Most simply, small businesses will have no restriction on taking the deduction as long as taxable income falls below $157,000 for a single return or $315,000 for a joint return.
Tax filers above that threshold will not qualify for the deduction if they are a specified service business or a business that conducts investing or investment management. The rules specifically list a host of excluded businesses, effectively blocking all professional consultants, medical professionals, financial managers, athletes, and artists from taking the deduction. The law does, however, make an exception for engineers and architects.
If your business isn't a service business, you still have to jump through one more hoop to qualify for the deduction: Your business either has to have a certain amount of W2 wages or a certain amount in depreciable business property. Specifically, the owner’s QBI can’t exceed 50 percent of W2 wages or 25 percent of W2 wages plus 2.5 percent of the cost of qualified property.
Qualified property means depreciable, tangible property (including real estate), owned by a business and used for the production of QBI.
The pass-through entity deduction also applies to investments in REITS and publicly traded partnerships, and although the corporate tax law changes are permanent, the pass-through entity deduction expires in 2025, just like the individual tax cuts in the law.
OSHA recordkeeping rule stalled
In May of 2016, OSHA enacted amendments to its recordkeeping regulation that would require establishments with 250 or more employees to submit OSHA 300 logs and 301 forms electronically. But now that change is in limbo.
At the time the change was announced, OSHA said the forms would be published on its website, with employee names and other personal information redacted. According to the agency, “making injury information publicly available will 'nudge' employers to focus on safety.”
But the Trump administration’s Unified Agenda of Regulatory and Deregulatory Actions proposed removing the requirement to electronically submit forms 300 and 301. OSHA now says it may eliminate the requirement because it cannot guarantee the non-release of personally identifiable information. Instead, covered employers would continue to submit 300A summary forms.
Opponents have argued that a 300 log is not always an accurate reflection of an employer’s safety program and that publicizing such data would provide harmful fodder to union organizers and litigants.
However, OSHA currently has no ability to obtain a national snapshot of a company’s injury and illness data because such information lives on paper and is limited to individual establishments that have been inspected. The electronic submission requirements would have changed that, providing an OSHA compliance officer with a way to compare hazards and mitigation efforts at one facility with efforts made at another. As a result, employers who did not use such hazard information to improve conditions nationwide could have theoretically been charged with a “willful” violation. By not collecting 300 log and 301 forms in an electronic format, OSHA loses this insight and opportunity.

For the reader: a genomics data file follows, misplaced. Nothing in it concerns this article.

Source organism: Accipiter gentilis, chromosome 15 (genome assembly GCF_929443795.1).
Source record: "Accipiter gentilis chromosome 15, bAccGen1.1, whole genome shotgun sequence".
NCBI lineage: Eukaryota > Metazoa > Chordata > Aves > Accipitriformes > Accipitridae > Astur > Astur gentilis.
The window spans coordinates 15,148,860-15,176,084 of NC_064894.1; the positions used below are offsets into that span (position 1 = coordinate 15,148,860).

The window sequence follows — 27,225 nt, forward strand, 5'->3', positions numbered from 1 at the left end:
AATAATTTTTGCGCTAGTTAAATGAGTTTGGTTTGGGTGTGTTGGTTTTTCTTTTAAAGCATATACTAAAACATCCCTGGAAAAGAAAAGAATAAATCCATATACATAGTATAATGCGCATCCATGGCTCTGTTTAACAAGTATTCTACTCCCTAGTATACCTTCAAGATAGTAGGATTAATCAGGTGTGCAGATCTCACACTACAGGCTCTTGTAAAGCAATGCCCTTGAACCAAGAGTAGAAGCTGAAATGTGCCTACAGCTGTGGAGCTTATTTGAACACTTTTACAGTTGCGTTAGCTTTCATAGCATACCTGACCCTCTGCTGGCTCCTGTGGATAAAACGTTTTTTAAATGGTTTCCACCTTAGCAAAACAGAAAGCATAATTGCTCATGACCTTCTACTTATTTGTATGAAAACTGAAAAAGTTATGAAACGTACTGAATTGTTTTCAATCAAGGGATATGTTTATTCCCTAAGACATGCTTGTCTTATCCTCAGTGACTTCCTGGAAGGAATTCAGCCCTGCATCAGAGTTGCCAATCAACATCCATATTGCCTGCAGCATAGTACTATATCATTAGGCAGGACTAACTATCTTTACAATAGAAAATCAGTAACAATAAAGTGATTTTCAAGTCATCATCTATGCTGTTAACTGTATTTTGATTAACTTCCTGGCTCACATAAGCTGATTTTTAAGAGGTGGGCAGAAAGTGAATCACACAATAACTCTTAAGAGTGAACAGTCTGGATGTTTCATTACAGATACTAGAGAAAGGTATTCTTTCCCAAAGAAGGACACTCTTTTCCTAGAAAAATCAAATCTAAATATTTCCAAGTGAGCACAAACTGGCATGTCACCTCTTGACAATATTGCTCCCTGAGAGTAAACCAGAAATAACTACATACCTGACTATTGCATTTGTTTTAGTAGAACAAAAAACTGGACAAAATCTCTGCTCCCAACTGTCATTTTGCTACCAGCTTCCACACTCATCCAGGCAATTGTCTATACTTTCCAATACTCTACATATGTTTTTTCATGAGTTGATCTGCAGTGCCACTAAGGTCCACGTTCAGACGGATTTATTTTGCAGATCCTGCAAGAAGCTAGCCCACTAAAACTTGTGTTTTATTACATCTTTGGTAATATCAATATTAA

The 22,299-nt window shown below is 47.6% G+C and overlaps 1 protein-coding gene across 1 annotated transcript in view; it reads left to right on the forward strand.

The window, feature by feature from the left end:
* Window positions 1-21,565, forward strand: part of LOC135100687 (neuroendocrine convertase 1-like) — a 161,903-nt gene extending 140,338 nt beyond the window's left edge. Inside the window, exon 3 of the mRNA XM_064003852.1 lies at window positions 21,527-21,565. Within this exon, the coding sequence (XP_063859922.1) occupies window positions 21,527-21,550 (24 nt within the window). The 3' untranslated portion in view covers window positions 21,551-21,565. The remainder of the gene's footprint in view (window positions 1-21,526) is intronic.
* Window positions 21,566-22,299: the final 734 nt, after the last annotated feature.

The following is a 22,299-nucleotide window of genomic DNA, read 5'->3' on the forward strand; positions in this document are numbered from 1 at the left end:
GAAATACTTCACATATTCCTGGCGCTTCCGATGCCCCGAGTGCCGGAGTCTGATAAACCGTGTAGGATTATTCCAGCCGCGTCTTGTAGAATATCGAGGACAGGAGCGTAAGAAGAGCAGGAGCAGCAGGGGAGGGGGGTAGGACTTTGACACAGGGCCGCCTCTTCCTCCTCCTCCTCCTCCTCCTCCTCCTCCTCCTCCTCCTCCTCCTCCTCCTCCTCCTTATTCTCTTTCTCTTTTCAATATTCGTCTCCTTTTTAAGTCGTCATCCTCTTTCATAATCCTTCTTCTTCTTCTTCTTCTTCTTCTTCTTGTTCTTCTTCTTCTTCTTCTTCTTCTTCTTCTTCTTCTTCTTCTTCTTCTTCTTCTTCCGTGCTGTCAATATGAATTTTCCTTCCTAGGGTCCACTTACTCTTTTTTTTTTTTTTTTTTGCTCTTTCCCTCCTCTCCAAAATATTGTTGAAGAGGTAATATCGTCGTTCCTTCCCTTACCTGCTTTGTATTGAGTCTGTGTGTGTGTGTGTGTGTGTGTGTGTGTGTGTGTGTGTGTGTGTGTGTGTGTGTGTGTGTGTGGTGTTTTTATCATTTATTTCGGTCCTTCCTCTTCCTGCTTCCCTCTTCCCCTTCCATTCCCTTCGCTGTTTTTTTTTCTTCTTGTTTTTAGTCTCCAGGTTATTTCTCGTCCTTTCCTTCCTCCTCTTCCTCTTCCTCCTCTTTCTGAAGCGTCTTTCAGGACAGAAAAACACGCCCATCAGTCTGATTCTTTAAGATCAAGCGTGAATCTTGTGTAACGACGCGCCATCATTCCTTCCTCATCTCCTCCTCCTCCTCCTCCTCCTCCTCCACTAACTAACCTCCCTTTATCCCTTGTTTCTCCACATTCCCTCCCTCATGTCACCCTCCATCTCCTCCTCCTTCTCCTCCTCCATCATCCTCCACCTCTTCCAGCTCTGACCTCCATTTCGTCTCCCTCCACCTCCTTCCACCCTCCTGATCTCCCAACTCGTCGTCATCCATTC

Data security and the vulnerability of the company car
By now, you’ve probably heard the horror stories about hackable cars. The most publicized concern is that digitally connected cars are vulnerable to hackers who could disable the engine or even take control of the steering.
But while this kind of physical threat grabs headlines, a different risk goes relatively unmentioned: data security. According to a recent post in the online publication Motherboard, our cars may be housing an alarming cache of unsecured data.
Reportedly, a security expert hacked into his own vehicle by connecting a USB flash drive loaded with computer scripts designed to access the car’s “infotainment” system. What he found was a serious privacy issue: call histories, contacts, text and email messages, and even directory listings from mobile phones that had been synced to the car, simply stored in plain text.
In the experiment, the researcher had physical access to the car’s computer system via a USB connection. But he suggests that hackers could access the same information remotely through an in-car internet connection.
Car manufacturers are continuing to learn about and address these security risks. In the meantime, there are a few steps you might consider to protect your company data:
Require employees to update their car’s firmware in a timely manner following an update;
Prohibit employees from syncing mobile devices to company vehicles; or
Prohibit employees from syncing a company-issued mobile device to their personal vehicles or rental vehicles.
Strict prohibitions may not be popular with employees, however, particularly those who regularly travel for work or commute long distances. When connected to a cellphone, vehicle infotainment systems offer a host of conveniences such as hands-free calling, spoken delivery of text messages, and navigation.